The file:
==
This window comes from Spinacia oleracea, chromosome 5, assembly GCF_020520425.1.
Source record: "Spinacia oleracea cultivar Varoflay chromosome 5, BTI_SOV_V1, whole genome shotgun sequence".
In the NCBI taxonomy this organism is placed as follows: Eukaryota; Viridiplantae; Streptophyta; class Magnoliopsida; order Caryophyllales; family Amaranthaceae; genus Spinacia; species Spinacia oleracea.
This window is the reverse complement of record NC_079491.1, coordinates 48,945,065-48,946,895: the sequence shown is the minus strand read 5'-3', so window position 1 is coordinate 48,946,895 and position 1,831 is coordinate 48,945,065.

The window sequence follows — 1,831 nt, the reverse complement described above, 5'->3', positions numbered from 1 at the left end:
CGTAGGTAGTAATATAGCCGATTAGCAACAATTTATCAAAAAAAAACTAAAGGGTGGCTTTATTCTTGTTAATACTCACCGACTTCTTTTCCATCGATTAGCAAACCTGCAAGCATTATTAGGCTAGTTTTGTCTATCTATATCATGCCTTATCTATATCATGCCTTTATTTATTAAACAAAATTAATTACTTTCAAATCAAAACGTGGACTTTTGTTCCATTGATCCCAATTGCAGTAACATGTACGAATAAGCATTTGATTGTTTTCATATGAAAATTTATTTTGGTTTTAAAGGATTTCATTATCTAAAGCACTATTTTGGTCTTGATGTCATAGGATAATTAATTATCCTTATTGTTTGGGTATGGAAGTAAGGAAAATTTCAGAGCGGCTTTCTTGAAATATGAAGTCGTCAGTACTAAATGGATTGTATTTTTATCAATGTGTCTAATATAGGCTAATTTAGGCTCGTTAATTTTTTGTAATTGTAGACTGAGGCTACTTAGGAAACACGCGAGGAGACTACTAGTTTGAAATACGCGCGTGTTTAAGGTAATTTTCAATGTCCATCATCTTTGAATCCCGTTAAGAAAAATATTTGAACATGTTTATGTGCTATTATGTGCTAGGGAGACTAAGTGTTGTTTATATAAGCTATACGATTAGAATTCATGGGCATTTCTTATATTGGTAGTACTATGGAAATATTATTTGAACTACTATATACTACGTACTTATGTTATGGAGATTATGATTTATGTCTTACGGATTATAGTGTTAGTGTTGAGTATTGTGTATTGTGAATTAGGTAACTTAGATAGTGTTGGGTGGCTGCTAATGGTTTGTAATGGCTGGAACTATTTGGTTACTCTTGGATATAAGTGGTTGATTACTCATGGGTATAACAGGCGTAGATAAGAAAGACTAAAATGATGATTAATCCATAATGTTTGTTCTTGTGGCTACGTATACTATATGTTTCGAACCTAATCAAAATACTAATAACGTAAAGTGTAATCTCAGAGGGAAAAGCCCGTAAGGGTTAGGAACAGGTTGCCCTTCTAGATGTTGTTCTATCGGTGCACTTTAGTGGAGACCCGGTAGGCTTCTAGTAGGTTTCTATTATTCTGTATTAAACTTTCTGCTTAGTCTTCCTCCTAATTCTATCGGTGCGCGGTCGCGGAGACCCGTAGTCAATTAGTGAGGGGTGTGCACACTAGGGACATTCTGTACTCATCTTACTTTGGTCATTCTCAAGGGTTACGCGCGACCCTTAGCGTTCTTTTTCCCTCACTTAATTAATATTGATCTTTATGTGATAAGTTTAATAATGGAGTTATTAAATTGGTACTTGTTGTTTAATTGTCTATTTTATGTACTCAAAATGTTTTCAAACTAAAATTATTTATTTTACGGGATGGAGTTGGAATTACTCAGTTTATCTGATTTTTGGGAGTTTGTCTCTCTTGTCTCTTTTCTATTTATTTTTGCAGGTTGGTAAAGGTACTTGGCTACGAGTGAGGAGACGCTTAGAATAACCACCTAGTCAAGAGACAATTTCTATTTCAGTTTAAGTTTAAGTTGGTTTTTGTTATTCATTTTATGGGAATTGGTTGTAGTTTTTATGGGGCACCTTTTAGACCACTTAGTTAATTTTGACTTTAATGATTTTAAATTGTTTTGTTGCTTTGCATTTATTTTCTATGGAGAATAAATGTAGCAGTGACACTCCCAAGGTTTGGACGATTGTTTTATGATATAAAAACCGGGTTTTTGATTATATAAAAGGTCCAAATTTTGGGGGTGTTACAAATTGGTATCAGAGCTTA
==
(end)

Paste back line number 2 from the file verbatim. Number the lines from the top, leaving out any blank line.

Source record: "Spinacia oleracea cultivar Varoflay chromosome 5, BTI_SOV_V1, whole genome shotgun sequence".